The Humble Argument introduces students to the basics of argument and then how to write and improve upon their own argumentative essays. 

The following materials provide a general introduction to Humble’s approach. If this looks like it might work with your students, please request an exam copy.

About This Book

Part One: Introducing the College Essay

Chapter 1: The College Essay Is an Argument

Chapter 2: The College Essay Is a Process

  • Start Thinking for Yourself
  • Don’t Be a Knucklehead
  • How to Write the College Essay
  • The Writing Process for You

Part Two: Developing Your Argument

Chapter 3: Ask a Good Question

  • Find a Question that Matters
  • Make Sure Your Question Is a Question
  • The Key to Success: Ask a Smaller Question

Chapter 4: Consider the Evidence

  • Consider Credibility and Objectivity
  • Start with General Sources
  • Use Serious Popular Sources to Explore
  • Rely on Scholarly and Primary Sources
  • Avoid Lousy Evidence
  • Take Notes, Too

Chapter 5: Decide on the Best Answer

  • Let Your Evidence Guide This Decision
  • Formulate and Refine Your Answer
  • Find Insightful Answers

Part Three: Presenting Your Argument

Chapter 6: Plan the Body of Your Essay

  • A Brief Theory of Paragraphs
  • Use a Topic Sentence Outline
  • Organize Your Paragraphs

Chapter 7: Offer Good Evidence

  • Explain Your Answer
  • Offer Summaries to Present Your Evidence
  • Offer Detailed Evidence to Defend Your Answer
  • Give Credit to Your Sources

Chapter 8: Guide Your Readers

  • Use Topic Sentences and Transitions
  • Give Your Readers an Effective Opening
  • Give Your Readers an Effective Closing
  • Don’t Distract Your Readers

Part Four: Improving Your Argument

Chapter 9: Offer Good Reasons

  • When You Don’t Need Reasons
  • How Reasons Work
  • Test Your Reasons
  • Avoid Bad Reasons

Chapter 10: Earn Your Credibility

  • The Key to a Successful Relationship Is You Doing All the Work
  • Do Credible Work
  • Choose Your Words Carefully
  • Respect the Views of Others
  • Understand Your Readers

Chapter 11: Make Better Arguments

  • The Classical Argument
  • The Toulmin Argument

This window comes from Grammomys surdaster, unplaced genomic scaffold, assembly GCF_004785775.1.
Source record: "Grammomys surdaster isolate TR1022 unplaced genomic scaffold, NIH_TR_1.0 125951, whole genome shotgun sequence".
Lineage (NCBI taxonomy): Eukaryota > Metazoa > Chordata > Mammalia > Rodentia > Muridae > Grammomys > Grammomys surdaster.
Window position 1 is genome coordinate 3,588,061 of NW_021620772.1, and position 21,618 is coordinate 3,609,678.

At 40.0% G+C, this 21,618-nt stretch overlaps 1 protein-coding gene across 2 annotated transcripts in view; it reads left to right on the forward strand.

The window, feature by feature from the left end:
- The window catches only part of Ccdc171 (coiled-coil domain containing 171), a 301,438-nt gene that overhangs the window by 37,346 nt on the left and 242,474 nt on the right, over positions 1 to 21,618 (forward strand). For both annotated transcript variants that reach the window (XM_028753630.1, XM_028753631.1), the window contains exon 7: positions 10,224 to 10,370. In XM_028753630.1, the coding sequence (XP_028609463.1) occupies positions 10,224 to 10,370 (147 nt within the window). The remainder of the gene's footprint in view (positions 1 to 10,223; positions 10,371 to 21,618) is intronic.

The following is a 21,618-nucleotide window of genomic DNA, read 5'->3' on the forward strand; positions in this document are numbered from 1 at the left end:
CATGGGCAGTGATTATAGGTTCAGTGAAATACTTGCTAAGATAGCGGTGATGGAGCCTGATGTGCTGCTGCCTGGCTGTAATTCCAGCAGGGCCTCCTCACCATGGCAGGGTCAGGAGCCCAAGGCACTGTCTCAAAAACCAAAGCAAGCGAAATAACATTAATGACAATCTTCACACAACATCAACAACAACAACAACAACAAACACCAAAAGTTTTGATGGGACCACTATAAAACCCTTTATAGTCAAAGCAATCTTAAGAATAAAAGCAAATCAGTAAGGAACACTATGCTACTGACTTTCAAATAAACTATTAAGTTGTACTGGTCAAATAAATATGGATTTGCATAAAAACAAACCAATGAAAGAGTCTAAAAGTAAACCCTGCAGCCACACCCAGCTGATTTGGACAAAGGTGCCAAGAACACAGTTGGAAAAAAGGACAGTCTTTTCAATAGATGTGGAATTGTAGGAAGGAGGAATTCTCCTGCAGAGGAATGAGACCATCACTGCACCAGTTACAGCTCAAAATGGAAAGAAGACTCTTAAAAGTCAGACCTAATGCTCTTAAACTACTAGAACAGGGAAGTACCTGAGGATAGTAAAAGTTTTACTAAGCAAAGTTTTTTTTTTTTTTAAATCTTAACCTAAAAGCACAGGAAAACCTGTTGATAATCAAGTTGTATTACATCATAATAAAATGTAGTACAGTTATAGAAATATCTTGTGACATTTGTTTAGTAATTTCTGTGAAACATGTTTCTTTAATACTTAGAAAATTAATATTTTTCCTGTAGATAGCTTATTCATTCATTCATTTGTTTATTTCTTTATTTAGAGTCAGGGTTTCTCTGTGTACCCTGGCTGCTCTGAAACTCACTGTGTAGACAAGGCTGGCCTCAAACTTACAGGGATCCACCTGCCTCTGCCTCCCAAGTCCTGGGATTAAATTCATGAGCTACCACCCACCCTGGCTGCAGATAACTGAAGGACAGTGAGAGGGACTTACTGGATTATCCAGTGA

• The Rogerian Argument

Chapter 12: The Humble Essay

  • The Humble Essay as a Process
  • The Humble Essay as a Product
  • The Actual Meaning of “Essay”

To Student Writers

Student writers, this book was written because — like it or not — you need to learn how to write college essays. The less you have to decode a bunch of English-teacher jibber jabber, the sooner you’ll get that figured out, too. It isn’t much of a book, but that’s okay. You don’t need much of a book to learn how to write an effective college essay.

You will need some sensible guidelines, however, so you’ll find those here. It’s also a good idea to find someone who’s better at writing than you are, someone who can help you apply these sensible guidelines and check your progress. A writing professor comes to mind.

The most important requirement, however, is simply that you write, and write a lot, so that you can see for yourself what it means to put these guidelines into practice. Learning to write the college essay is a lot like learning to French kiss. Reading about it will only take you so far. To learn how to actually do it, you have to actually do it, again and again. That’s the main thing.

If you’re reading this book because it’s part of a class you’re taking, I ask you to pause now and give thanks for your writing assignments. I am entirely serious. They, more than anything, will help you to put these guidelines into practice. Embrace your assignments with the blind faith that they will do you some good. Ignore any anxiety you might feel. Repress unpleasant memories. If you’re going to learn anything of lasting value in a writing class, your writing assignments will teach it to you.

Don’t be afraid of struggling, either. You’re learning new skills here, after all, and new skills do not come easily. Making mistakes will be an unavoidable and important part of the learning process. They are in fact evidence that you’re getting somewhere. So just make your mistakes, correct them, and then move on to make more sophisticated errors. It’s not that big of a deal.